‘Like parents helping a weaker child’: Ferrari team orders prediction made for 2023

Frederic Vasseur switched from Alfa Romeo to Ferrari at the start of January, to replace Mattia Binotto as team principal.

Ex-Formula 1 driver Emmanuele Pirro has warned new Ferrari boss Frederic Vasseur not to change much amongst the Maranello-based team, who started the 2022 season exceptionally.

Whilst Ferrari started last season with two wins from the opening three races, strategic errors, reliability issues and driver blunders saw the Italians fall well behind Red Bull in the Constructors’ Championship.

Mattia Binotto ultimately lost his job partly due to the endless strategic errors, which cost Charles Leclerc, in particular several victories.

Looking ahead to 2023, the team’s reliability issues appear to have been solved, with the side having found an additional 30hp as a result.

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Pirro does believe that Vasseur will bring “positivity” to the Ferrari camp and the team’s staff, meaning that he should give those that made mistakes last season a second chance, instead of changing people as he pleases.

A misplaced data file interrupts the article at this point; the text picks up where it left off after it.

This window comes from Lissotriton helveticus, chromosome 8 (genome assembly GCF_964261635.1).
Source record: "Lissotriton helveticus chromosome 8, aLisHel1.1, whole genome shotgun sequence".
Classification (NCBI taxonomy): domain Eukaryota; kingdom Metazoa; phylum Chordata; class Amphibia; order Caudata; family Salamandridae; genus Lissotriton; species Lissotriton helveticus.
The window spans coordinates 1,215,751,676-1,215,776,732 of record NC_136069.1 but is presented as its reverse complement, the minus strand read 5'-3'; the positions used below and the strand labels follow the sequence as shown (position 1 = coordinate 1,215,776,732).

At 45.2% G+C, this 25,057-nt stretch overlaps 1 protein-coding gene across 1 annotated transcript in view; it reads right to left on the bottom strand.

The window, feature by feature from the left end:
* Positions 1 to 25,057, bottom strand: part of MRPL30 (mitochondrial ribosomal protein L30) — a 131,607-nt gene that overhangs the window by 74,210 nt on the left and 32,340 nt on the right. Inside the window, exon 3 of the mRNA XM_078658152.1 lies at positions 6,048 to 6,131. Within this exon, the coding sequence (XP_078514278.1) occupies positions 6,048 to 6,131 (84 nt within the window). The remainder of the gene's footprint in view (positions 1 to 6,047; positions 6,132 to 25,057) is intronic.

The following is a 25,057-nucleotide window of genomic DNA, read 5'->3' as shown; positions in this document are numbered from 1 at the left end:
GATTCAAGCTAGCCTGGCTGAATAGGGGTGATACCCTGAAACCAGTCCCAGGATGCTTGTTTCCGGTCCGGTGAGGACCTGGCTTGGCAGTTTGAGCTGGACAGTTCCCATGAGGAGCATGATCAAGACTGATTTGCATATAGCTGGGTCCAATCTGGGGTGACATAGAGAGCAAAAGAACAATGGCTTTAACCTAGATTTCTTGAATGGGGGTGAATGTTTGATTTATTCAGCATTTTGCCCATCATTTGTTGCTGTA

“It didn’t go as well for Ferrari as it could have,” Pirro told Corriere dello Sport.

“There were difficulties with the technology and with the team management. So I believe Fred Vasseur will bring positivity and order to the Scuderia’s exceptional human resources.

“To try a revolution now would not be good,” said Pirro.

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“Rather, there needs to be a man at the top who releases the existing potential to give the team the final momentum towards winning the title.”

Fixing the team’s strategic issues isn’t all that Vasseur needs to solve, with the Italians approach to their drivers being somewhat of a disadvantage.

Carlos Sainz and Leclerc were treated as equals last season, something which Pirro wonders could complicate things amongst the duo in the upcoming season.

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“At Red Bull, the distribution of roles between Max Verstappen and Sergio Perez is clear. Max is the stronger driver,” he said.

“But when you have two equal drivers, like Hamilton and Russell at Mercedes or Leclerc and Sainz at Ferrari, the team boss then has to support the driver who has more difficulties. Like parents helping a weaker child.

“After that, in the difficult moments, the driver who can bring the extra flash of inspiration will prevail. That makes the difference between the teammates,” Pirro added.